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Woody Allen takes on the rich, and he does it very Woody!

Now, sitting down to see a Woody Allen film, you have to be prepared for things not to make much sense, at least outside of the Allen universe. For example, why do people from San Francisco have Brooklyn and Staten Island accents? Or, why do characters change their minds suddenly without even a cursory explanation? Best to ignore these little quirks: Woody Allen doesn’t know why either, so it’s just best to enjoy the film.

Cate Blanchet plays Jasmine/Jeanette, a socialite on the rocks after her high-rolling husband turns out to be white collar crook, leaving her penniless and desperate. She decides to move in with her sister Ginger, played by Sally Hawkins, a woman who lives a fairly blue collar, normal life, and who has never fit well into Jasmine’s world. A series of flashbacks to the glory days are interwoven with the humbling present of Jasmine’s humiliation, and we’re taken along for the ride. Meanwhile we ask questions about Jasmine’s complicity in her former husband’s crimes, her willingness to destroy other people’s lives in order to shore up her illusions, and her ability to drink so much vodka while popping Xanax like breath mints.

All of this is meant to be with a fairly light touch, of course, with upbeat music and lots of wryness in the script. Even so, there’s a dose of the Woody Allen we saw in Match Pointand it never gets terribly funny. Even as the goofy old jazz plays overtop, there’s a stomach lurch in it all. Woody’s out to show that this kind of person that Jasmine represents is as sociopathic and narcissistic as can be imagined (if you can imagine these two traits coexisting in excess to begin with). To that end, Blanchet’s performance is wonderful. She is funny, desperate, despicable, and shallow as a bird bath.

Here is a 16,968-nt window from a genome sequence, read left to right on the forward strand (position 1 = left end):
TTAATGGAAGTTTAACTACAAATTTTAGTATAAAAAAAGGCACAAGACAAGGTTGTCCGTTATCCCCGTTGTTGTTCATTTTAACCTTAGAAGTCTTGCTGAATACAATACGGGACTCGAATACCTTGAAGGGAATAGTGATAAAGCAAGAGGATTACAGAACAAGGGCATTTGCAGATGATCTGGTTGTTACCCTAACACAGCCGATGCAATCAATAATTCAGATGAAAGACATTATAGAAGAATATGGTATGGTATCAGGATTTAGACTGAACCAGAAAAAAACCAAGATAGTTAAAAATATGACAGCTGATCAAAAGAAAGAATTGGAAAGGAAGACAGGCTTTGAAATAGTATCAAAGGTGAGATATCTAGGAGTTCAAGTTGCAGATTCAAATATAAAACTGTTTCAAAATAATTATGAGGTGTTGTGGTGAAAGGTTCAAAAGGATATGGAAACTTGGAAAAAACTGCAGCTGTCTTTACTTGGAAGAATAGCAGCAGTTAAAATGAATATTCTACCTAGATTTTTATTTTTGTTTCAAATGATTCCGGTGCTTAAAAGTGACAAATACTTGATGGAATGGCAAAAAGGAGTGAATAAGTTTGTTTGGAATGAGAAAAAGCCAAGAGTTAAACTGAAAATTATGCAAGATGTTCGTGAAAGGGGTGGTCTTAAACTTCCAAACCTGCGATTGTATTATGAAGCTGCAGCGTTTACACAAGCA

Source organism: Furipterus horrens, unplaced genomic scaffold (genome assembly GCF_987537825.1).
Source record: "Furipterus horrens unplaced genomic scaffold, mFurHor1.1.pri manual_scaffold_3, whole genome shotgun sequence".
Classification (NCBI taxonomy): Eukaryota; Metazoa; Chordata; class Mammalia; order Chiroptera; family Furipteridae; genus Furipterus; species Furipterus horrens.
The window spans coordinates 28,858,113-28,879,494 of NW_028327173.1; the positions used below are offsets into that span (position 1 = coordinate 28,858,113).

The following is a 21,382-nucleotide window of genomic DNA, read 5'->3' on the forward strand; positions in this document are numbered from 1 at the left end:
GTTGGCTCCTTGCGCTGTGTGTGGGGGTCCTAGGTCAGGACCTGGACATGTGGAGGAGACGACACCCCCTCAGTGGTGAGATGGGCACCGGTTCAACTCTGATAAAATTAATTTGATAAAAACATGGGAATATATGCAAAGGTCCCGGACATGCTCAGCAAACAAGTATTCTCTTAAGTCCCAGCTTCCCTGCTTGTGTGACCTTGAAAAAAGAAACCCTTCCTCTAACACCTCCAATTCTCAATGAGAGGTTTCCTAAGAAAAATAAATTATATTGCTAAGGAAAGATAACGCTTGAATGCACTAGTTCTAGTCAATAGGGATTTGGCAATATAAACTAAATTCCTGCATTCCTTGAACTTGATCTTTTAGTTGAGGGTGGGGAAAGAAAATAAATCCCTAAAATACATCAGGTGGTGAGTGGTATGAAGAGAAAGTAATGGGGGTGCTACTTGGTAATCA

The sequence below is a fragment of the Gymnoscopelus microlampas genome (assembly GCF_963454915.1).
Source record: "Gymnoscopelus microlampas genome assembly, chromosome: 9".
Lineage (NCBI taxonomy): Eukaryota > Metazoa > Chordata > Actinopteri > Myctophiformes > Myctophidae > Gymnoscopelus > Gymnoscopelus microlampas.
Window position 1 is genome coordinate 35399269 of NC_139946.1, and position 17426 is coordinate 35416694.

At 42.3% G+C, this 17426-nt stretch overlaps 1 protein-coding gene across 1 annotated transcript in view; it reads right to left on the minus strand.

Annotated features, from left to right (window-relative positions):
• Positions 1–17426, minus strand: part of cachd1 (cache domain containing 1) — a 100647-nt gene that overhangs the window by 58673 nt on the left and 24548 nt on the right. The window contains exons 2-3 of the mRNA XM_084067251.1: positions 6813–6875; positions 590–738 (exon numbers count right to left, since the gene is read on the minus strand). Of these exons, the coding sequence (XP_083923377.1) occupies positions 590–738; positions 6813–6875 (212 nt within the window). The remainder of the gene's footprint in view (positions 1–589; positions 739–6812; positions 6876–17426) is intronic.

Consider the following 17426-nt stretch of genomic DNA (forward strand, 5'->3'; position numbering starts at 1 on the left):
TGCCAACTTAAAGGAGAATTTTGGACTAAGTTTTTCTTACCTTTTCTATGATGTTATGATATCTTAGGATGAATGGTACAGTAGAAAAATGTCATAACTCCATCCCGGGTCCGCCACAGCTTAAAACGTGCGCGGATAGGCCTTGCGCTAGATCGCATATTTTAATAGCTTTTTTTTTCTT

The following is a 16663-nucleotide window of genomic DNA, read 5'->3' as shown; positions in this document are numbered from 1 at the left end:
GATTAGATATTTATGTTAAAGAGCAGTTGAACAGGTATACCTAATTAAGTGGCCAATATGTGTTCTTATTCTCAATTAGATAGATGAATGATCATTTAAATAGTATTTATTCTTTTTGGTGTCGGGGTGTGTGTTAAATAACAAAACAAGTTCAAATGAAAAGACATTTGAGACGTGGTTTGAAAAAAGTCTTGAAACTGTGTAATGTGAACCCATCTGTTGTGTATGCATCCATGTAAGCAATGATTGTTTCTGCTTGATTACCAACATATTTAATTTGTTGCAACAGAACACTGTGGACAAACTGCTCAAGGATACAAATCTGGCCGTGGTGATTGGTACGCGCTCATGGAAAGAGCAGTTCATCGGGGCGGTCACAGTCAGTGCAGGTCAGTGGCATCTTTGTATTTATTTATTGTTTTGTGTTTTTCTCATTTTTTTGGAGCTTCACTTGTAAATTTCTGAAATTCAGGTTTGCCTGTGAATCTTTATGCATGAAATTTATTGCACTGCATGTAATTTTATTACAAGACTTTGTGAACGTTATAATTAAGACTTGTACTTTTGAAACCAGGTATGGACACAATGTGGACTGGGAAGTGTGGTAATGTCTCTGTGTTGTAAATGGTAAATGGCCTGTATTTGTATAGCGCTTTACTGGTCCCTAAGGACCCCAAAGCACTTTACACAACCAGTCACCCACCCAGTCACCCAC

Sally Hawkins had a tougher time, because her character is completely unbelievable. She is a very competent actress, but there are times where you can see her struggling because there’s almost no way to carry off her dialogue in the midst of the abuse she’s taking in each scene. I still enjoyed watching Hawkins perform, but she had an uphill battle in this one.

Another note: Woody wants us to be thinking about what it means to put the past behind you. I’m not sure what he wants us to think about that though. I’m still working it out. In the meantime, overall the cast was fun, if almost all unbelievable.

I hope someday I get to be an extra or something in a Woody Allen movie. Preferably one with Penelope Cruz in it, if you’re reading this, Woody.

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